Novatein is a bioplastic under development by Aduro Biopolymers LP.
At first glance, the idea behind Novatein seems unconventional; turning a co-product of the red meat industry, into a bioplastic. Novatein uses bloodmeal which is used as a fertilizer and sometimes as an animal feed. How can you make plastic from this source? Aren’t plastics made from petrochemicals?
As it turns out, plastic is formed from a polymer which is simply a molecule of repeating structural units. Polymers are also present in proteins that are essential for life. Bioplastics are plastics derived from polymers sourced from biomass like plant material and algae and animal proteins.
In 2007 at the University of Waikato, Dr Johan Verbeek built a team of student researchers to investigate whether a commercially useful bioplastic could be made from co-products of the red meat industry.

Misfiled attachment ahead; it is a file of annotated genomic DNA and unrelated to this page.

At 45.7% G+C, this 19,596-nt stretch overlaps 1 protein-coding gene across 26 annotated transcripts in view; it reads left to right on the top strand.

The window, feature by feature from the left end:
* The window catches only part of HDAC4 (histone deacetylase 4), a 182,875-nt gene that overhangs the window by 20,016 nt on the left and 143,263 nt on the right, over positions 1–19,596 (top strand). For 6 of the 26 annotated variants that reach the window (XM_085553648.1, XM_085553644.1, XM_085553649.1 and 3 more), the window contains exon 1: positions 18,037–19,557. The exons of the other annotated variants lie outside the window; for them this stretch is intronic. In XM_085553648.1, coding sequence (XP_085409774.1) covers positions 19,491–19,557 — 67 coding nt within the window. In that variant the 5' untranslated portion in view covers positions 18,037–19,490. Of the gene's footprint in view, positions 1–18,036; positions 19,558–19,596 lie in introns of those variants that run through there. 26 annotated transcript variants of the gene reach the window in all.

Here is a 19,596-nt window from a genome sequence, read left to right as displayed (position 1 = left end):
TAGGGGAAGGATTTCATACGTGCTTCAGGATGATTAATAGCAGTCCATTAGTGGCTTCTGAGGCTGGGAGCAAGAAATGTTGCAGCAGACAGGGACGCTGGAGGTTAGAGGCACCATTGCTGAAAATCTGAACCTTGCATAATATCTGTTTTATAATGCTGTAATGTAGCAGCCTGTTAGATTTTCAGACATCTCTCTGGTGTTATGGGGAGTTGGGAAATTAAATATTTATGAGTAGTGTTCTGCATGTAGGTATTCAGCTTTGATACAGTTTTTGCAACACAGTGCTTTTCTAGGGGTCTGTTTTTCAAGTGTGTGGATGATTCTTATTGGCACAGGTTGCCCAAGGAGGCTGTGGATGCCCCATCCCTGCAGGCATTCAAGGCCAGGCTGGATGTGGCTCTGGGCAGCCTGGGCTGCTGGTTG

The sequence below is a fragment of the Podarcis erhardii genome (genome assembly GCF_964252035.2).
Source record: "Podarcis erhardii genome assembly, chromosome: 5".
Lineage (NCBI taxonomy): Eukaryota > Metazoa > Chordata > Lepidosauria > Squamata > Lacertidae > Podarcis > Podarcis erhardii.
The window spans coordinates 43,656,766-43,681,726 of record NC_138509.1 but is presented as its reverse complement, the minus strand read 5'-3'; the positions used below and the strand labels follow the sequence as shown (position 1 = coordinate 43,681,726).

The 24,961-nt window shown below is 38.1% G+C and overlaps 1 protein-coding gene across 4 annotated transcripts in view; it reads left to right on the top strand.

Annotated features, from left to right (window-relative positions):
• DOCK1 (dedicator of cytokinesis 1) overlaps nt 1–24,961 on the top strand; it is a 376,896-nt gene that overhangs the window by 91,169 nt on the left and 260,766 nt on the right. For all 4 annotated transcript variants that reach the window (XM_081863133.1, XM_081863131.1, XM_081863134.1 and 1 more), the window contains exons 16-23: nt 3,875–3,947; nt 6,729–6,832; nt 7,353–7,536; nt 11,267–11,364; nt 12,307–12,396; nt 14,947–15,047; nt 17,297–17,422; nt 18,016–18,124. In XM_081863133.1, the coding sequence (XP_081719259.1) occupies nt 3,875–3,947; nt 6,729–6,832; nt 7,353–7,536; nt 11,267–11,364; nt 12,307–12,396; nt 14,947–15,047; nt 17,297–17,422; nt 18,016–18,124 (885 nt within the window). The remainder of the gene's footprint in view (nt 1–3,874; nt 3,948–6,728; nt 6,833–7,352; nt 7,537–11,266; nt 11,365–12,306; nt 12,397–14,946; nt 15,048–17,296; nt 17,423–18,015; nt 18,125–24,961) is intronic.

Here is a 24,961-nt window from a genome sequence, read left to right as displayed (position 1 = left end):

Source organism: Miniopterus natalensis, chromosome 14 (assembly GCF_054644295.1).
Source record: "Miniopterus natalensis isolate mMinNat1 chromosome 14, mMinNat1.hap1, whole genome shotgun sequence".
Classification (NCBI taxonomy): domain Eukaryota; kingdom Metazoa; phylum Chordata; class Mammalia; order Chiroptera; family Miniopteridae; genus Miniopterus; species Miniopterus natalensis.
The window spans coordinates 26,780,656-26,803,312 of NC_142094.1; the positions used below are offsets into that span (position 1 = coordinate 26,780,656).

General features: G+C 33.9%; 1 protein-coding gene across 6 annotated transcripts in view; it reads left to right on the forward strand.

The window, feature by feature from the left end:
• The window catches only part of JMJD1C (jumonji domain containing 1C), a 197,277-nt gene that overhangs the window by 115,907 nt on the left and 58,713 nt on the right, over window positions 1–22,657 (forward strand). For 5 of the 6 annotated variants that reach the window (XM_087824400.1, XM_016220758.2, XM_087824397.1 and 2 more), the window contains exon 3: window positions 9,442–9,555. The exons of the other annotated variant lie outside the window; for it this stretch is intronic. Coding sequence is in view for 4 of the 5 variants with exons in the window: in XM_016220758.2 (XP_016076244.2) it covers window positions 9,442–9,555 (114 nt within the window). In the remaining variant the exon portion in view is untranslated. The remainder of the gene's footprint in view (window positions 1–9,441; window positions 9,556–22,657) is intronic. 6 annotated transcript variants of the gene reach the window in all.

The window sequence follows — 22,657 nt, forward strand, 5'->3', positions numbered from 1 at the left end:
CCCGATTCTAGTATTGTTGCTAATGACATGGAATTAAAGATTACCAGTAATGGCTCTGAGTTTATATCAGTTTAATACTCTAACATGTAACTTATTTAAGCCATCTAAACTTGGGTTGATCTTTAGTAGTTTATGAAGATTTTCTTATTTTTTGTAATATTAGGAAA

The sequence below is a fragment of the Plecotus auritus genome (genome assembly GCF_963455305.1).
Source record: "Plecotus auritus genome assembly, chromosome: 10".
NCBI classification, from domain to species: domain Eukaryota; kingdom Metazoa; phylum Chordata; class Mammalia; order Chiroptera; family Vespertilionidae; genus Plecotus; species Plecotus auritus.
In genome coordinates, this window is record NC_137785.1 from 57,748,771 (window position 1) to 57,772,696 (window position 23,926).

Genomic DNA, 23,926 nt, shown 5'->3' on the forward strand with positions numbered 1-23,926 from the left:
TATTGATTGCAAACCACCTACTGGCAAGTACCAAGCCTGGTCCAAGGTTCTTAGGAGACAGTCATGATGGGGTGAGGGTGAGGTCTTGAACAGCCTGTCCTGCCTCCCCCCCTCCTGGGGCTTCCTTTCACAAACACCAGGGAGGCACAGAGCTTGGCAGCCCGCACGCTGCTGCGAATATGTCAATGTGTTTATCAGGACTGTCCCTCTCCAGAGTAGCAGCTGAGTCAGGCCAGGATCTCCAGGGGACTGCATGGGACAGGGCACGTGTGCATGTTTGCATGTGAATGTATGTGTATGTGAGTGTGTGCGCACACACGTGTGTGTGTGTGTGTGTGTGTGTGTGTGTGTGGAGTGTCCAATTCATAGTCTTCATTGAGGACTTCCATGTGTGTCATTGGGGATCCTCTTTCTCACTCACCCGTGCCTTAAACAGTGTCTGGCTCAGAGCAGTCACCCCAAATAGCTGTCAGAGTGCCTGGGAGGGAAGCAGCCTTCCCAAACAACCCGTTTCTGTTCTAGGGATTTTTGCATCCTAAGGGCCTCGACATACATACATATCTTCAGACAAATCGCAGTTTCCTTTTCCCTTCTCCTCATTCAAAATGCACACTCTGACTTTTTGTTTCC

The result is Novatein, a bioplastic material which can be reformulated, modified and optimised to suit a particular products attributes. For example, pots, containers, pegs and weed matting have different characteristics and properties, so a bioplastic formulation would be different for each one. Researchers have also modified the colour of bloodmeal with the resulting bioplastic having a translucent honey coloured appearance with improved properties.